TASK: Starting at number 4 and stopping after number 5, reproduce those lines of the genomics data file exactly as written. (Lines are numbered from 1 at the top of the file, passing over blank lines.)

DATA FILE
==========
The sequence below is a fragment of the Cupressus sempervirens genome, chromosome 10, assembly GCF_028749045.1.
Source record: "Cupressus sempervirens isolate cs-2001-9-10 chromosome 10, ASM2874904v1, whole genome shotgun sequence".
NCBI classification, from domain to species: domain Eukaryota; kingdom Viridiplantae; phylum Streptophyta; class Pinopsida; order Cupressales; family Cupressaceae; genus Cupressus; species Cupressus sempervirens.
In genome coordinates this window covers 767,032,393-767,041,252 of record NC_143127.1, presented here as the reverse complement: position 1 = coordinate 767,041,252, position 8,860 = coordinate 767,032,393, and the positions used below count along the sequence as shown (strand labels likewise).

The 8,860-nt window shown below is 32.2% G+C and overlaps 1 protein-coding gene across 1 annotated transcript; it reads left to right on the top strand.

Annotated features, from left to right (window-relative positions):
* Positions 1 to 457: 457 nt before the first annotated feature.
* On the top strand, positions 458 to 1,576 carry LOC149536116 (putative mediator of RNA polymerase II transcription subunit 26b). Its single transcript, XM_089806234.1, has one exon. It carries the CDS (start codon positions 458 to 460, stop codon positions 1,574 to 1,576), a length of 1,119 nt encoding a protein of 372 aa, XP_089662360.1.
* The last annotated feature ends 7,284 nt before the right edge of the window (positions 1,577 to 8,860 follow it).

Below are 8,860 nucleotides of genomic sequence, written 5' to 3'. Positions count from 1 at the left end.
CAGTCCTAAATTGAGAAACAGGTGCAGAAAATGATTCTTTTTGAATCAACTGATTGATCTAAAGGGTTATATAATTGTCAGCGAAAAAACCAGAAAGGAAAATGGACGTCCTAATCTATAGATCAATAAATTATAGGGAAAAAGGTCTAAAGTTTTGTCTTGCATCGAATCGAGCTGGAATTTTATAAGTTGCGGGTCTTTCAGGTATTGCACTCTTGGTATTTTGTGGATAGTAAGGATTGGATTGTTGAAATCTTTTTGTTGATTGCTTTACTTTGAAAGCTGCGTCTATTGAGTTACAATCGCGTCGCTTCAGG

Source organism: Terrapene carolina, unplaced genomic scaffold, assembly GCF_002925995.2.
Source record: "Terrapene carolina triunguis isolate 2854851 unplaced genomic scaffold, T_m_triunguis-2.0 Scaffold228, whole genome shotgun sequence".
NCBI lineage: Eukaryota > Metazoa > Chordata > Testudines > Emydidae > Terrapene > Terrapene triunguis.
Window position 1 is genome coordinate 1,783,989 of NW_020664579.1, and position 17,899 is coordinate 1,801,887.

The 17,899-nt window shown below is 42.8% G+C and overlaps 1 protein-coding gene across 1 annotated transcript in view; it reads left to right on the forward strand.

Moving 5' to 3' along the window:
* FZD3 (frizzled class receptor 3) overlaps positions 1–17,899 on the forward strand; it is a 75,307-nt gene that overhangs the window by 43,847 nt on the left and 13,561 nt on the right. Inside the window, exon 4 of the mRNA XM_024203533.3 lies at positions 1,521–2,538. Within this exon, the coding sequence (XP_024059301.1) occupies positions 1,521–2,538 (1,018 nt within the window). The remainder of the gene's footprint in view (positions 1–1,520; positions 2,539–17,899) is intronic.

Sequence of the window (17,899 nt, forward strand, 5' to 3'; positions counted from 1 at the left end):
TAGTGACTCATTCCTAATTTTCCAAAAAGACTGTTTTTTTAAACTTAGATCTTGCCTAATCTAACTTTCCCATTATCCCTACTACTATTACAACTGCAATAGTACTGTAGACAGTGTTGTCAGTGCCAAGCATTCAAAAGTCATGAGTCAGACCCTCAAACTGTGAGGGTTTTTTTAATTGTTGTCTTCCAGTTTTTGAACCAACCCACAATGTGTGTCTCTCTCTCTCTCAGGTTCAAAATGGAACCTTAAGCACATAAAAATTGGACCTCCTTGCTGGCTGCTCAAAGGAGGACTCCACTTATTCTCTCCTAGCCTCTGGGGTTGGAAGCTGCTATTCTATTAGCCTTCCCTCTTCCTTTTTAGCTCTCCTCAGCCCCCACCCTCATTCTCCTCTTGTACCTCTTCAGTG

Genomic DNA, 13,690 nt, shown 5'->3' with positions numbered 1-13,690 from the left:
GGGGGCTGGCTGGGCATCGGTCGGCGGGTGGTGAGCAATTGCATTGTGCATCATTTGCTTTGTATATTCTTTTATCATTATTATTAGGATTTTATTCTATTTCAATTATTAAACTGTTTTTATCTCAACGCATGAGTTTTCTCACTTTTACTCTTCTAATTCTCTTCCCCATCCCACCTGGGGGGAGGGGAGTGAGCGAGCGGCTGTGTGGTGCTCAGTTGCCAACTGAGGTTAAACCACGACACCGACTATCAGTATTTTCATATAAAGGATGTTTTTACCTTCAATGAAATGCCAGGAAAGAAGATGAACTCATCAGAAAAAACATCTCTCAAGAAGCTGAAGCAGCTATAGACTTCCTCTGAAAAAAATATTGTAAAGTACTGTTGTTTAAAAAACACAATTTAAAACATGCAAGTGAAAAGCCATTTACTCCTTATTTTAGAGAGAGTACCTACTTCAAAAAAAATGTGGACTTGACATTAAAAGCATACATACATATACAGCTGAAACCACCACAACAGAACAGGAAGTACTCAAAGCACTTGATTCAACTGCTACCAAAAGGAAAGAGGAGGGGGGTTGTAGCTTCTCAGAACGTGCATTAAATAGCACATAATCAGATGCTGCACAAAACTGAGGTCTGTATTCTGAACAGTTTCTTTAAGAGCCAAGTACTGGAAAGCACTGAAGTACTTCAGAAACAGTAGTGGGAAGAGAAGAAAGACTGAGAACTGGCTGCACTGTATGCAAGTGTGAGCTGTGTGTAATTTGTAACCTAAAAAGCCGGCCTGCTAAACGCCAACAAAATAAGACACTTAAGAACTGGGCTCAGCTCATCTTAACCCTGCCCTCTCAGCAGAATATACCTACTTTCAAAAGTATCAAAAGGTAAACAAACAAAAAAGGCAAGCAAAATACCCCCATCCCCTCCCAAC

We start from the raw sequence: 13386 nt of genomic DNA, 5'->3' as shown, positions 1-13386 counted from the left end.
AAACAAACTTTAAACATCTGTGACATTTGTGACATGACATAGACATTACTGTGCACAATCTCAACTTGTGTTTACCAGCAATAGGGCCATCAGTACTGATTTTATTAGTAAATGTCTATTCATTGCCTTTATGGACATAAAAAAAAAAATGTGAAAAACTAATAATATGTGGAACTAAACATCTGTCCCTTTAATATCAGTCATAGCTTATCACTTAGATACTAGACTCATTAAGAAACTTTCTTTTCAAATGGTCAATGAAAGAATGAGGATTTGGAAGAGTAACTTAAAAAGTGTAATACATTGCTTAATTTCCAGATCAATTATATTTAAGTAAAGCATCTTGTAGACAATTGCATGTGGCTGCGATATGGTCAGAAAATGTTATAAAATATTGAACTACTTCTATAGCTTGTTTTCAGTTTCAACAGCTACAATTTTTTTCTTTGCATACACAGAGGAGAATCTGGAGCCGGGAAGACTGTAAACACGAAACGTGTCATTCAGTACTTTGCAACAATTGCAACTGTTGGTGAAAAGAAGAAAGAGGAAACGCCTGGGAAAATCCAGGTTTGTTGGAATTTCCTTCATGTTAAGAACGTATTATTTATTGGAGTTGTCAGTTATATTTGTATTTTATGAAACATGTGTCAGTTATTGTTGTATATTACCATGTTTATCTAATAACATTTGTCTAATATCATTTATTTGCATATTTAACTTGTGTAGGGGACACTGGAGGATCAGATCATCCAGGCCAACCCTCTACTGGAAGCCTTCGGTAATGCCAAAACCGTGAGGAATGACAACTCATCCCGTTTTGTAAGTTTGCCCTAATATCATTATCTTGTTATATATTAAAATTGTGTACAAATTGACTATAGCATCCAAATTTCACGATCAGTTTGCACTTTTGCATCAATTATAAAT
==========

In genome coordinates this window covers 767,032,393-767,041,252 of record NC_143127.1, presented here as the reverse complement: position 1 = coordinate 767,041,252, position 8,860 = coordinate 767,032,393, and the positions used below count along the sequence as shown (strand labels likewise).

The 8,860-nt window shown below is 32.2% G+C and overlaps 1 protein-coding gene across 1 annotated transcript; it reads left to right on the top strand.